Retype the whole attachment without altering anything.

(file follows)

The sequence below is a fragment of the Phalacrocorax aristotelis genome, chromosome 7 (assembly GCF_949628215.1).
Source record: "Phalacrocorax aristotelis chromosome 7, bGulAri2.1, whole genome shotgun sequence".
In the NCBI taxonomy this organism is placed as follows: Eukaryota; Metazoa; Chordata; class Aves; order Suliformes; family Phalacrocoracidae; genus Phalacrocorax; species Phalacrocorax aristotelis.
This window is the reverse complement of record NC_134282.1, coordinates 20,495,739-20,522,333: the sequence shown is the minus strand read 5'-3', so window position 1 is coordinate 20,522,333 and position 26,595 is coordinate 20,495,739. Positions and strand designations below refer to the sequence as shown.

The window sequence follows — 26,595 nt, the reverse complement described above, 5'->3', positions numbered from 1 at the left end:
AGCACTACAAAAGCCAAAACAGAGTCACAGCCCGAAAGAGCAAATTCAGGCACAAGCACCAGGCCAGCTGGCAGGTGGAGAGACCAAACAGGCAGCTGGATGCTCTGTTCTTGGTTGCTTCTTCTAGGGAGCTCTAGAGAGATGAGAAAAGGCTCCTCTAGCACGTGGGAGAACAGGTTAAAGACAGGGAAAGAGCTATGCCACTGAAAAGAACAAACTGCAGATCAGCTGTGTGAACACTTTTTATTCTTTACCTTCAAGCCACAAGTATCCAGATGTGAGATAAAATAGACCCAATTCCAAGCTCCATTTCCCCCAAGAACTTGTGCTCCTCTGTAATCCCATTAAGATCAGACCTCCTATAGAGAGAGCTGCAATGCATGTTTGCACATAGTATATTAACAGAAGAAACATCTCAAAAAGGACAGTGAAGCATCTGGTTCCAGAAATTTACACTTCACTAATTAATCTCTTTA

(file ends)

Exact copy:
The sequence below is a fragment of the Phalacrocorax aristotelis genome, chromosome 7 (assembly GCF_949628215.1).
Source record: "Phalacrocorax aristotelis chromosome 7, bGulAri2.1, whole genome shotgun sequence".
In the NCBI taxonomy this organism is placed as follows: Eukaryota; Metazoa; Chordata; class Aves; order Suliformes; family Phalacrocoracidae; genus Phalacrocorax; species Phalacrocorax aristotelis.
This window is the reverse complement of record NC_134282.1, coordinates 20,495,739-20,522,333: the sequence shown is the minus strand read 5'-3', so window position 1 is coordinate 20,522,333 and position 26,595 is coordinate 20,495,739. Positions and strand designations below refer to the sequence as shown.

The window sequence follows — 26,595 nt, the reverse complement described above, 5'->3', positions numbered from 1 at the left end:
AGCACTACAAAAGCCAAAACAGAGTCACAGCCCGAAAGAGCAAATTCAGGCACAAGCACCAGGCCAGCTGGCAGGTGGAGAGACCAAACAGGCAGCTGGATGCTCTGTTCTTGGTTGCTTCTTCTAGGGAGCTCTAGAGAGATGAGAAAAGGCTCCTCTAGCACGTGGGAGAACAGGTTAAAGACAGGGAAAGAGCTATGCCACTGAAAAGAACAAACTGCAGATCAGCTGTGTGAACACTTTTTATTCTTTACCTTCAAGCCACAAGTATCCAGATGTGAGATAAAATAGACCCAATTCCAAGCTCCATTTCCCCCAAGAACTTGTGCTCCTCTGTAATCCCATTAAGATCAGACCTCCTATAGAGAGAGCTGCAATGCATGTTTGCACATAGTATATTAACAGAAGAAACATCTCAAAAAGGACAGTGAAGCATCTGGTTCCAGAAATTTACACTTCACTAATTAATCTCTTTA